Overall Production for the entire Bay Area
Overall Production for the North Bay
Original Script
Director — Marty Pistone
Principle Actor — Abbey Lee
Projection design — Chris Schloemp
Set Design — Eddy Hansen, Elizabeth Bazzano

There are two great features on David’s accomplishments, one in Petaluma 360, and the other in the Bohemian. Check out these links:

Napa Valley Writers’ Conference
Deadline to apply to the Napa Valley Writers’ Conference is Monday, May 2. Click here to apply to the Conference! The 2022 conference will take place from Sunday, July 24, to Friday, July 29, on the Napa campus of Napa Valley College. We offer workshops in poetry, fiction and translation. For more information about this years’ phenomenal faculty visit:

Three Reading Invitations
As you all know, I’ve been focusing much of my creative energy over the past decade on translating and publishing the poetry of Ulalume González de León. And I’m so pleased that I can celebrate the publication of volume two of Plagios/Plagiarisms this month with a reading with Ukiah Library’s Loba Series, which is now a virtual series, which makes getting to beautiful Ukiah easier. This will be on Thursday, May 26, at 7 PM. Here’s the link for details:

A second celebratory reading will be on Monday, June 6 at 6:15 PM, as part of Sande Anfang’s delightful Rivertown Poets Series. Whether this will be live or online is still up in the air. Location will be announced in June’s Literary Update, and by Sande as well.

The third invitation is to a reading of my own poetry, Tuesday, May 24, 7 PM, on the theme of relationships. The reading is hosted by Poetic License Sonoma and includes guest student poet from SRJC: Joan Osterman. Registration is required to receive the Zoom link which will be emailed to you prior to event. Please note, there is a nominal charge of $5.00. Details and registration:

Other May Events Coming Up
(Note: Be sure to check the April Calendar of Events for the full list of readings, performances, workshops, and open mics across Sonoma County and beyond. The following are just a tasty sample.)

Nature and Writing Walk with Patti Trimble: Sunday, May 15
, 10:00 a.m.-2:00 p.m.
Summer Writing Walk on Sonoma State University’s Galbreath Wildlands Preserve in southern Mendocino County, just twenty miles northwest of Cloverdale. Use your sensory perception in this natural environment and translating those experiences to the page through poetry. Details and registration:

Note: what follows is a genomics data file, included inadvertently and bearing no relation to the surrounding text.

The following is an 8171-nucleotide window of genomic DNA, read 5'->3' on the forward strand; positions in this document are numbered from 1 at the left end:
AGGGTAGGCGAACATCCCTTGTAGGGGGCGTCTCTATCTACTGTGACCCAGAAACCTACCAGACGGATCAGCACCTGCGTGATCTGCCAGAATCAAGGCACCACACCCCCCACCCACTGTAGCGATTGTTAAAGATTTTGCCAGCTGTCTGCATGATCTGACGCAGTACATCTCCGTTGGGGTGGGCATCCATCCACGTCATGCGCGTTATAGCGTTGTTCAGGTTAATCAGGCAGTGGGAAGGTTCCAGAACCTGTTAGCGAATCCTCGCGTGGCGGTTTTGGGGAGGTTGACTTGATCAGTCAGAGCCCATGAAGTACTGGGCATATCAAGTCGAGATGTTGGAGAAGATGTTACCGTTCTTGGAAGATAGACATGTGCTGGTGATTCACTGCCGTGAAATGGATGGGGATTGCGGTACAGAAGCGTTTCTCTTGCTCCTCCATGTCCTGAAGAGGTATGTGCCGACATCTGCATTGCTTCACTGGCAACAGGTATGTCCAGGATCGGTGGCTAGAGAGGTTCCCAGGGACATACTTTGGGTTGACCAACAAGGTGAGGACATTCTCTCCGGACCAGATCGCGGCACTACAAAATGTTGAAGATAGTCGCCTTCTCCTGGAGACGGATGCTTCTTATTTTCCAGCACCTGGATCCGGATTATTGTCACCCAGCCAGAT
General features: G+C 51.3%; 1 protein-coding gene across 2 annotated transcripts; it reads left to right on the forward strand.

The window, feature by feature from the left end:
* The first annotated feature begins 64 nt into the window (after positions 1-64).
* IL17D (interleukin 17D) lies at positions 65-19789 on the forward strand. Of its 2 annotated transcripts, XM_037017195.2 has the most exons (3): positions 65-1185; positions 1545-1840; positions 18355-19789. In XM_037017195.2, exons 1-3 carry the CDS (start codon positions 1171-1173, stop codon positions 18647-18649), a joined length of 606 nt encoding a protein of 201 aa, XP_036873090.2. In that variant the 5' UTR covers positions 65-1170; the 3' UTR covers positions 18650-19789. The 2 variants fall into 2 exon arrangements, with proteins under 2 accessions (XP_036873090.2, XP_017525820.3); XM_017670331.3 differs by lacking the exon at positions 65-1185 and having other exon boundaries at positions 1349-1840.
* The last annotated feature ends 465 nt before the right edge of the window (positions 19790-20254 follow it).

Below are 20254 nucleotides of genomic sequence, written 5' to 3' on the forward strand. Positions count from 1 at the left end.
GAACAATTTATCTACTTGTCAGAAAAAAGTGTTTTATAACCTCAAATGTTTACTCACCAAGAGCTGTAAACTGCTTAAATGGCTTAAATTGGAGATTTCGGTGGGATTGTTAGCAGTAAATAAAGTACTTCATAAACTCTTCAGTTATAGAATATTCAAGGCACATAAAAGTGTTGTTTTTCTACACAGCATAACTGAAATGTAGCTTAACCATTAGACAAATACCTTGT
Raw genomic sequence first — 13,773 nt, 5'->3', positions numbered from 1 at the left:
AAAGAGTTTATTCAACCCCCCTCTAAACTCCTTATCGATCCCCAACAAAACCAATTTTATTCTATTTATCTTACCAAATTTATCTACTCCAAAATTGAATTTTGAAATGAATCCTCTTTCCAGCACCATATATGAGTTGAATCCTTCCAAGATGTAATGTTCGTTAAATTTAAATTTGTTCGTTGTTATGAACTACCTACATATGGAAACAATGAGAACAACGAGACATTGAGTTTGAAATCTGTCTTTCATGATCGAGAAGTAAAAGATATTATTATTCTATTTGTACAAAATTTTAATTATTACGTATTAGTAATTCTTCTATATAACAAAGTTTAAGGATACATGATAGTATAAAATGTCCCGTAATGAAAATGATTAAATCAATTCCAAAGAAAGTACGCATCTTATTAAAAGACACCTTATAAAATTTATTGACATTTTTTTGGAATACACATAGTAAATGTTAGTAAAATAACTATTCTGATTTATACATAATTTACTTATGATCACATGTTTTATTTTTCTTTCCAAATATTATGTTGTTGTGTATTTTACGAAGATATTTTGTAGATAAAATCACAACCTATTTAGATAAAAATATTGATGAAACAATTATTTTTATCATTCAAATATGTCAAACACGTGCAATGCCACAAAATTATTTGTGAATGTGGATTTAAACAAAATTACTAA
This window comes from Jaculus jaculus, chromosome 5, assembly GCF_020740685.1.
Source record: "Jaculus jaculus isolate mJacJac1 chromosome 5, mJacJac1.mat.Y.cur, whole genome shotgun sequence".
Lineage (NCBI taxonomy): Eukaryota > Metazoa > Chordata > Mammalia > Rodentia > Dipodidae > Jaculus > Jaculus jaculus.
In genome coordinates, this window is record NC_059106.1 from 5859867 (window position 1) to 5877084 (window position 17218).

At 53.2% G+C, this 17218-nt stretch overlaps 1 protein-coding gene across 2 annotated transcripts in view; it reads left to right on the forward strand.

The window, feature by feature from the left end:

Haiku in Ukiah:
Calling all haiku (and palindrome) enthusiasts! Mark your calendars for Sunday, May 15, 2:00-4:00 PM, for the Ukiah Haiku Festival, a 20th Anniversary Retrospective, hosted by poet laureate Melissa Eleftherion Carr and past poet laureate Michael Riedell. Open mic follows readings selected by the laureates (signups at 2 p.m.). At Grace Hudson Museum Wild Gardens, Ukiah:

Jonah Raskin’a New Novel Beat Blues, San Francisco, 1955 : Sunday May 15, 2:00 to 4:00 p.m.
at Readers Books, 130 E. Napa Street, Sonoma. Contact Readers Books, 707.939.1779,

Sonoma County Poets at Café Frida Gallery:
With thanks to Ed Coletti, another wonderful array of Sonoma County poets will present on Sunday, May 29, 3:00-5:00 p.m. Café Friday is located at 300 A St. Participants include Phyllis Meshalum, Larry Robinson, Vilma Ginzberg, David Seter, Marvin Hiemstra, Brian Martens, Ed Coletti, and Steve Shain on bass. ​Attendees are encouraged to arrive early to get parked, seated, coffeed and snacked, and out of respect for the poets who are reading. We are all hungry to share our work in public once again! Come one, Come all, and bring guests!

Reverberations Two: A Visual Conversation Exhibition runs through May 15:
Ekphrastic poetry is poetry inspired by a work of art. In 2018, Sebastopol Center for the Arts premiered “Reverberations: A Visual Conversation,” an exhibition in which poetry was written in response to pieces of artwork. ReverberationsTwo: A Visual Conversation reverses this dynamic, asking artists to create a piece of artwork in response to poems. Each artist in the exhibit was given a different poem to respond to. The exhibition is really stunning. I hope you’ll get a chance to drop by the gallery at SCA in the next two weeks. Check here for gallery hours: Thursday – Sunday, 10 am – 4 PM. Check this link for details:


Poem for May: “Here/Aquí”
by Pablo Neruda, translated by William O’Daly


I came here to count the bells
that live upon the surface of the sea,
that sound over the sea,
within the sea.
So, here I live.

If each day falls
inside each night,
there exists a well
where clarity is imprisoned.

We need to sit on the rim
of the well of darkness
and fish for fallen light
with patience.


Me vine aquí a contar las campanas
que viven en el mar,
que suenan en el mar,
dentro del mar.
Por eso vivo aquí.

Si cade día cae
dentro de cade noche
hay un pozo
donde la claridad está encerrada.

Hay que sentarse a la orilla
del pozo de la sombra
y pescar de la sombra
y pescar luz caída
con paciencia.

From The Sea and the Bells, Copper Canyon Press, 1988


Terry Ehret, Literary Update Co-Editor